A cryptocurrency startup called Bitcoin Egypt is now in the process of launching the first bitcoin exchange in the country.
Co-founded by Rami Khalil and Omar Abdelrasoul, Bitcoin Egypt plans to launch a bitcoin exchange by the end of August.
The firm will at least go into alpha testing by month-end if we are not fully operational, Khalil told a trade magazine.
There have been no (registered) exchanges in Egypt, Khalil said. At launch, the exchange will only support trading between the Egyptian pound and Bitcoin.
The fees will be a fraction of the transaction size (less than 0.25%), Khalil said.
The company plans to add support for other altcoins as well as other fiat currencies in the near future, followed by a payment service.
Only rudimentary contact information (full name, ID numbers, address, etc.,) will be collected by the exchange, Khalil said, adding that since bitcoin is technically a commodity in Egypt, the firm is not bound by any formal KYC/AML regulations.
The firm will only be doing it to deter potential money launderers from abusing anonymity on the exchange, and to be prepared for any future regulations set by the Egyptian government, he said.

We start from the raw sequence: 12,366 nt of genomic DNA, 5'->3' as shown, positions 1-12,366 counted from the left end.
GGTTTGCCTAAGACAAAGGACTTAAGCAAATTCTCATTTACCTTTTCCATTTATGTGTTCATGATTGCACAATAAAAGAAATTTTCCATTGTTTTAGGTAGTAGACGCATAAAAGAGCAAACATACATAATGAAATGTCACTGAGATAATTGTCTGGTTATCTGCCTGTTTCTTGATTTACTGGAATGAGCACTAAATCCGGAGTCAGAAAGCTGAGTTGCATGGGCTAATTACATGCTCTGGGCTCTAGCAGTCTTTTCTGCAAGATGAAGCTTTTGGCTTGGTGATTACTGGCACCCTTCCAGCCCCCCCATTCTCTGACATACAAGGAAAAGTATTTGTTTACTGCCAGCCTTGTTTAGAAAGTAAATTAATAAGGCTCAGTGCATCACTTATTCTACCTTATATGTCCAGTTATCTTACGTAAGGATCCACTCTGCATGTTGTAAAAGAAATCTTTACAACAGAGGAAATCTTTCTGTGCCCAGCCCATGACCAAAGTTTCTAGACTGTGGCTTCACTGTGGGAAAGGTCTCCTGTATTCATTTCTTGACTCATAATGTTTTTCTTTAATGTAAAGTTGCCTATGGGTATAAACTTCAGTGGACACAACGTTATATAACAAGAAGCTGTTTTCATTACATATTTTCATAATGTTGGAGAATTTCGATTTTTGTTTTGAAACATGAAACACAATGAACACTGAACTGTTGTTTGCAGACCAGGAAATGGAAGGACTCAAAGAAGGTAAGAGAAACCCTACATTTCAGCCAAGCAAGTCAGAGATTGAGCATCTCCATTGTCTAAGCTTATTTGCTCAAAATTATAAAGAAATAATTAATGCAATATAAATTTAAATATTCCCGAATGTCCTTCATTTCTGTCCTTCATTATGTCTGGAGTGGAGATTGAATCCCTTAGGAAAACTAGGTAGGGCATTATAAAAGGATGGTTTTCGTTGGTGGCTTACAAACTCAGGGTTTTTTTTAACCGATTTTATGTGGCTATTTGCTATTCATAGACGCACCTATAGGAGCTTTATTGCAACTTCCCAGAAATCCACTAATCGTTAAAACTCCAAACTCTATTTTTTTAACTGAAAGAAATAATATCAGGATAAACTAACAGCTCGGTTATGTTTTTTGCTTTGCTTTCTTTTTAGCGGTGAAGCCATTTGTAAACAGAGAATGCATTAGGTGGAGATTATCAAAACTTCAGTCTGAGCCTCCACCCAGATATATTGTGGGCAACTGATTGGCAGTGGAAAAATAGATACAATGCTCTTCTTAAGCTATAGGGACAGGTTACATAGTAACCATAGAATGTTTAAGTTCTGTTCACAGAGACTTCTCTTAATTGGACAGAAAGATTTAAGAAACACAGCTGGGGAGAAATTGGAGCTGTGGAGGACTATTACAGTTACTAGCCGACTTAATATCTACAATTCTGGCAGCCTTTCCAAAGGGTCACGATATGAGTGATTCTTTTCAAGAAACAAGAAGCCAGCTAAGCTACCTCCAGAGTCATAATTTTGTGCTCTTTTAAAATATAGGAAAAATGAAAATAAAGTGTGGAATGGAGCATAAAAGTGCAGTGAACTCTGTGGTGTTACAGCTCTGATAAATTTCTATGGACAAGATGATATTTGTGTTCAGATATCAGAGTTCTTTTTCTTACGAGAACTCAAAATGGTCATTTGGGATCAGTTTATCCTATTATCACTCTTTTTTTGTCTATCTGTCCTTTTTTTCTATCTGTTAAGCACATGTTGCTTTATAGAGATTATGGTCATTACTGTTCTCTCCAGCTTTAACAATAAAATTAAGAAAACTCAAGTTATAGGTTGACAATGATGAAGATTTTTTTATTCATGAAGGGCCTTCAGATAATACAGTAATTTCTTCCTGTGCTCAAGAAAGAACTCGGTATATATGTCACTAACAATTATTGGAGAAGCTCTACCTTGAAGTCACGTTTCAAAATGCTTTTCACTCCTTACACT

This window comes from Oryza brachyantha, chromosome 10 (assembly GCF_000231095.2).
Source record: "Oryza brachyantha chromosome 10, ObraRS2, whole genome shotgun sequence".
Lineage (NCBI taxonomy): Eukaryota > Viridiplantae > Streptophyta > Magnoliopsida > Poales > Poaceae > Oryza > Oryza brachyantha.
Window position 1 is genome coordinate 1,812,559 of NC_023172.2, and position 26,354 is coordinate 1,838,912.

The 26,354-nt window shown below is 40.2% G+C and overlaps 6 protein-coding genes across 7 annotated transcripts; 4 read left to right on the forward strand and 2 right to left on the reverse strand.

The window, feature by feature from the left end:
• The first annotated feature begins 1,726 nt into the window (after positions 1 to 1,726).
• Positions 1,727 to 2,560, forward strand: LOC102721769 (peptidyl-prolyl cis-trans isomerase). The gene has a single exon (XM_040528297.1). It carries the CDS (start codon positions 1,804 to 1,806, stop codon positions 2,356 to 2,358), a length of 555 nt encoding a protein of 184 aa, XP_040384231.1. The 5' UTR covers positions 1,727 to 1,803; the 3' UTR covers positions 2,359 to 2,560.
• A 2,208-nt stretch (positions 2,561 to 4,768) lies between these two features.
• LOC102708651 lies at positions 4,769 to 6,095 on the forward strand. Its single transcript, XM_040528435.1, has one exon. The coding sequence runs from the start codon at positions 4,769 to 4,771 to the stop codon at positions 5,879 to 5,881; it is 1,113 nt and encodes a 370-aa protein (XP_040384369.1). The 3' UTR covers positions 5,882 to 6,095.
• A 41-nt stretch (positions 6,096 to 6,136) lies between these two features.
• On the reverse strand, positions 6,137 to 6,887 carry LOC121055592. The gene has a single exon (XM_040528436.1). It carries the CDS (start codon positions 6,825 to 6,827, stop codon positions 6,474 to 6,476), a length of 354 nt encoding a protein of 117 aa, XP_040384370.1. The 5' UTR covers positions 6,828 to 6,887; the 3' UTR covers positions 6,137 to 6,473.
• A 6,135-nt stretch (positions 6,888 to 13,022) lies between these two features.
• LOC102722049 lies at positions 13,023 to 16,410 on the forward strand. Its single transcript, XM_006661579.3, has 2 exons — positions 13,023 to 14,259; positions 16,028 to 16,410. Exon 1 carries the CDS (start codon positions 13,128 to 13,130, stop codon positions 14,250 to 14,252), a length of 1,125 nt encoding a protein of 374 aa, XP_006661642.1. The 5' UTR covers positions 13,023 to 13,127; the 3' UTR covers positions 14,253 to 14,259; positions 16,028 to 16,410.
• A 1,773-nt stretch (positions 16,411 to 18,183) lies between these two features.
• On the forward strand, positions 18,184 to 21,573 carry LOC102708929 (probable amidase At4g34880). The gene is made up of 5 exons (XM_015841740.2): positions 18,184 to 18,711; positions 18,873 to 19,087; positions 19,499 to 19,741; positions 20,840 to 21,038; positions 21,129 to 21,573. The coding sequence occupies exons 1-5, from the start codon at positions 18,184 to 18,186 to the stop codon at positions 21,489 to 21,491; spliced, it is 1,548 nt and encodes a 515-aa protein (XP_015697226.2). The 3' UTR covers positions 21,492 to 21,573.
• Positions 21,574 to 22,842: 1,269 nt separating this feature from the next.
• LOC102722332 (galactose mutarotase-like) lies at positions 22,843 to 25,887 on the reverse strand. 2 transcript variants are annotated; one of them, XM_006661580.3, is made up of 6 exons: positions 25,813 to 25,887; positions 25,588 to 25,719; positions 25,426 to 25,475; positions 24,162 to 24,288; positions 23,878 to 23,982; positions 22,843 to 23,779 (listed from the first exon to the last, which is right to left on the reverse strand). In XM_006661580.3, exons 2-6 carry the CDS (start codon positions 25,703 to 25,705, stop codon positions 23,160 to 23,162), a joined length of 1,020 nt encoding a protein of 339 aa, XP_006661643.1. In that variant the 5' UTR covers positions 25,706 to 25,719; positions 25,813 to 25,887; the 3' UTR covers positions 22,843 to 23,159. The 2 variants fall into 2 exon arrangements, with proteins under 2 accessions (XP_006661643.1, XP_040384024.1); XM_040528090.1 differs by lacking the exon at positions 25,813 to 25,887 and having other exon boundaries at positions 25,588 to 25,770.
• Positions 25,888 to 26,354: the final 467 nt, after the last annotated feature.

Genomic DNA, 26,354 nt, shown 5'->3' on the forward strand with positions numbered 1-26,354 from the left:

The bitcoin ecosystem in Egypt is currently small with only a handful of traders listed on Localbitcoins.
However, according to Khalil, there are a few hundred people actively using and trading bitcoin on a daily basis in Egypt on online forums.
Last week, chairman of the Egyptian Financial Supervisory Authority, Sherif Samy said digital currencies such as bitcoin are neither authorized nor supervised by the authorities.
With the absence of legal and loss protection, any dealings with them carry significant risks, Samy noted.
The Ministry of Finance fully understands what bitcoin is, and only has problems with its potential for money laundering, Khalil said.
The local banks have been firm in asserting that they have no plans to start providing bitcoin services themselves and that they will never consider it a currency, but so far no one has turned the firm away from opening a bank account in its name, he said.
Cryptocurrencies are defined as a digital currency in which encryption techniques are used to regulate the generation of units of currency and verify the transfer of funds, operating independently of a central bank.
Examples of cryptocurrencies include Bitcoin and Ethereum They are essentially similar to dirhams or dollars, except they are not physical.
Many cryptocurrencies are produced by mining, a process in which real people use computing power to solve complex mathematical equations that authorise and authenticate transactions, receiving coins in return for their work.